One winter afternoon in Brooklyn, Cathryn Long peered at a grooming table inside an abandoned warehouse. Long, the vice president of All Creatures Great and Small, a New York-based animal talent agency, was inspecting the scenery where her client, a large black poodle named Daisy, was set to make her acting debut.
Nearby, Mark Severs, a square-faced financial assistant, furiously combed Daisy’s coat. Squinting, he walked around a table examining his pet’s continental trim, unsparingly using a blow-dryer, scissors, and a can of hairspray to stiffen the individual pom-poms on Daisy’s legs and tail.
A bearded man in a plaid shirt and skinny jeans signaled Severs. “We’ll be ready for the dog in five minutes,” he said.
Severs kept toiling, his lower lip curled in a bulldog pout as sweat varnished his temples. Like his wife Delana, a poodle breeder who trains their dogs, he was looking forward to Daisy’s first gig.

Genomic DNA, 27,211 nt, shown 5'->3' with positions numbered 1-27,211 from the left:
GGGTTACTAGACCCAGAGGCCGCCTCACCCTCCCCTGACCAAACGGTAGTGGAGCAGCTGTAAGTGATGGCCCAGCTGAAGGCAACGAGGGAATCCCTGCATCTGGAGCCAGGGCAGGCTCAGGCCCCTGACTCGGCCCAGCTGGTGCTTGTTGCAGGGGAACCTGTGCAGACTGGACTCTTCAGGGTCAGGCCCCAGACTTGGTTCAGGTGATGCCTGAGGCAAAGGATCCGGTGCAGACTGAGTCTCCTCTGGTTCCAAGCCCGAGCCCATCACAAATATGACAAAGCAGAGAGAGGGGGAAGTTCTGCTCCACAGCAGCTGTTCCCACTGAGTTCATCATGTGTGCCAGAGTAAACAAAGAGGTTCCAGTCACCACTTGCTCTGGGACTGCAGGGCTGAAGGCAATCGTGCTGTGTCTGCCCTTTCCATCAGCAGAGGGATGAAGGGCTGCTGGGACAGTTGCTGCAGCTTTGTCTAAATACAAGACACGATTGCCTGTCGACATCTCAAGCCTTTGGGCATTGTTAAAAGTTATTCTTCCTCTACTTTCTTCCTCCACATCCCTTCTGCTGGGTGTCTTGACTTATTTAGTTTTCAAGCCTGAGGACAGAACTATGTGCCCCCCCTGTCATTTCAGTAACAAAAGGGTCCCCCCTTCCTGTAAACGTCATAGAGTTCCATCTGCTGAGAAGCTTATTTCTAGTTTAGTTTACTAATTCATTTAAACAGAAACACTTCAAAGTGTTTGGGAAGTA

That afternoon, their 11-month-old pup, was to play a supporting part in a cell phone commercial, alongside Dax Shepard, an actor in the NBC series Parenthood, and two young comedians named Streeter Seidell and Amir Blumenfeld, the stars of MTV’s Pranked. Her scenes featured a loud motorcycle, blinding strobe lights, and other distractions that threatened to instigate the rampages that had earned her the nickname “Crazy Daisy” back home.
Severs clipped a tiny speck of Daisy’s hair. Shrugging, he wondered how the pup would react to the different environment. Long stepped in, glanced at Severs, and then turned towards her furry client.
“All’s going well,” Long said. “I think they will call for Daisy soon.” She approached the dog, petting her lightly in order not to disrupt the blooming hairdo. “Are you ready, girl?”